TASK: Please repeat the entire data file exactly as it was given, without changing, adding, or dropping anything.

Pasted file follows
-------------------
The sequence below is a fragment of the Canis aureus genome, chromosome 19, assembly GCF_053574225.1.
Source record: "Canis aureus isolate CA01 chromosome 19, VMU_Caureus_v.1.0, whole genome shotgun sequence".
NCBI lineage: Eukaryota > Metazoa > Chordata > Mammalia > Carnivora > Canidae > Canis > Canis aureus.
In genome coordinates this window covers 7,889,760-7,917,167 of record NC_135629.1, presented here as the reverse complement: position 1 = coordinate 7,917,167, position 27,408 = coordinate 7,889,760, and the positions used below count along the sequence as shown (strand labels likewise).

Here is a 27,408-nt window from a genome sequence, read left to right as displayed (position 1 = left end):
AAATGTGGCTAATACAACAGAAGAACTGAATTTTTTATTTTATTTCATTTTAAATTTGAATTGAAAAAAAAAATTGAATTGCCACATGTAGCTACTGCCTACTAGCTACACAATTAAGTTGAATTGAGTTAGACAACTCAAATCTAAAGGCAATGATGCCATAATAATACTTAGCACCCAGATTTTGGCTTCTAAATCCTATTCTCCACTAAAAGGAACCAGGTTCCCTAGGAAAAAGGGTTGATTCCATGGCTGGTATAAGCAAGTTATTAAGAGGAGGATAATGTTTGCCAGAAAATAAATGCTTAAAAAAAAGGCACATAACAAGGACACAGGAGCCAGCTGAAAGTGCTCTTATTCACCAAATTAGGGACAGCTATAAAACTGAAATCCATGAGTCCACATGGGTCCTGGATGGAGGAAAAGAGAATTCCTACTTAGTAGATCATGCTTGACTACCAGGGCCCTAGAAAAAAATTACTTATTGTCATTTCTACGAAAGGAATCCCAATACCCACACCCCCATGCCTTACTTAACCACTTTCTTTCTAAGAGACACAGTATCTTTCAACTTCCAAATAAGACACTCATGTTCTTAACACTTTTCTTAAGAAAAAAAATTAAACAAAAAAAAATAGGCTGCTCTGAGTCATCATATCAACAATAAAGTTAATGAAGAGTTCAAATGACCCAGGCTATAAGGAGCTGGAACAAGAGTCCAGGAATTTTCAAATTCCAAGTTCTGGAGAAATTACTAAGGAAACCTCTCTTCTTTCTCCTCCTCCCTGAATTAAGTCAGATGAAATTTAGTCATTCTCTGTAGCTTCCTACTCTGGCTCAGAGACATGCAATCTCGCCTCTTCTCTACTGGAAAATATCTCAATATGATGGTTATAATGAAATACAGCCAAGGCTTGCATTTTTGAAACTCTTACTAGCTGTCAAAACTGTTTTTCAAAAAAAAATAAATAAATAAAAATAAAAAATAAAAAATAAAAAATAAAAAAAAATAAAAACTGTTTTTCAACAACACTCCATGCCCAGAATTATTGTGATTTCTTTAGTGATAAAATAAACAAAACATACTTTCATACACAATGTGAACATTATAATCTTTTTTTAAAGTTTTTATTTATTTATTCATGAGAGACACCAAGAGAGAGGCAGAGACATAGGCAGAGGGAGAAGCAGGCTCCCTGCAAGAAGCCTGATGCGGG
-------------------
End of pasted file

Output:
The sequence below is a fragment of the Canis aureus genome, chromosome 19, assembly GCF_053574225.1.
Source record: "Canis aureus isolate CA01 chromosome 19, VMU_Caureus_v.1.0, whole genome shotgun sequence".
NCBI lineage: Eukaryota > Metazoa > Chordata > Mammalia > Carnivora > Canidae > Canis > Canis aureus.
In genome coordinates this window covers 7,889,760-7,917,167 of record NC_135629.1, presented here as the reverse complement: position 1 = coordinate 7,917,167, position 27,408 = coordinate 7,889,760, and the positions used below count along the sequence as shown (strand labels likewise).

Here is a 27,408-nt window from a genome sequence, read left to right as displayed (position 1 = left end):
AAATGTGGCTAATACAACAGAAGAACTGAATTTTTTATTTTATTTCATTTTAAATTTGAATTGAAAAAAAAAATTGAATTGCCACATGTAGCTACTGCCTACTAGCTACACAATTAAGTTGAATTGAGTTAGACAACTCAAATCTAAAGGCAATGATGCCATAATAATACTTAGCACCCAGATTTTGGCTTCTAAATCCTATTCTCCACTAAAAGGAACCAGGTTCCCTAGGAAAAAGGGTTGATTCCATGGCTGGTATAAGCAAGTTATTAAGAGGAGGATAATGTTTGCCAGAAAATAAATGCTTAAAAAAAAGGCACATAACAAGGACACAGGAGCCAGCTGAAAGTGCTCTTATTCACCAAATTAGGGACAGCTATAAAACTGAAATCCATGAGTCCACATGGGTCCTGGATGGAGGAAAAGAGAATTCCTACTTAGTAGATCATGCTTGACTACCAGGGCCCTAGAAAAAAATTACTTATTGTCATTTCTACGAAAGGAATCCCAATACCCACACCCCCATGCCTTACTTAACCACTTTCTTTCTAAGAGACACAGTATCTTTCAACTTCCAAATAAGACACTCATGTTCTTAACACTTTTCTTAAGAAAAAAAATTAAACAAAAAAAAATAGGCTGCTCTGAGTCATCATATCAACAATAAAGTTAATGAAGAGTTCAAATGACCCAGGCTATAAGGAGCTGGAACAAGAGTCCAGGAATTTTCAAATTCCAAGTTCTGGAGAAATTACTAAGGAAACCTCTCTTCTTTCTCCTCCTCCCTGAATTAAGTCAGATGAAATTTAGTCATTCTCTGTAGCTTCCTACTCTGGCTCAGAGACATGCAATCTCGCCTCTTCTCTACTGGAAAATATCTCAATATGATGGTTATAATGAAATACAGCCAAGGCTTGCATTTTTGAAACTCTTACTAGCTGTCAAAACTGTTTTTCAAAAAAAAATAAATAAATAAAAATAAAAAATAAAAAATAAAAAATAAAAAAAAATAAAAACTGTTTTTCAACAACACTCCATGCCCAGAATTATTGTGATTTCTTTAGTGATAAAATAAACAAAACATACTTTCATACACAATGTGAACATTATAATCTTTTTTTAAAGTTTTTATTTATTTATTCATGAGAGACACCAAGAGAGAGGCAGAGACATAGGCAGAGGGAGAAGCAGGCTCCCTGCAAGAAGCCTGATGCGGG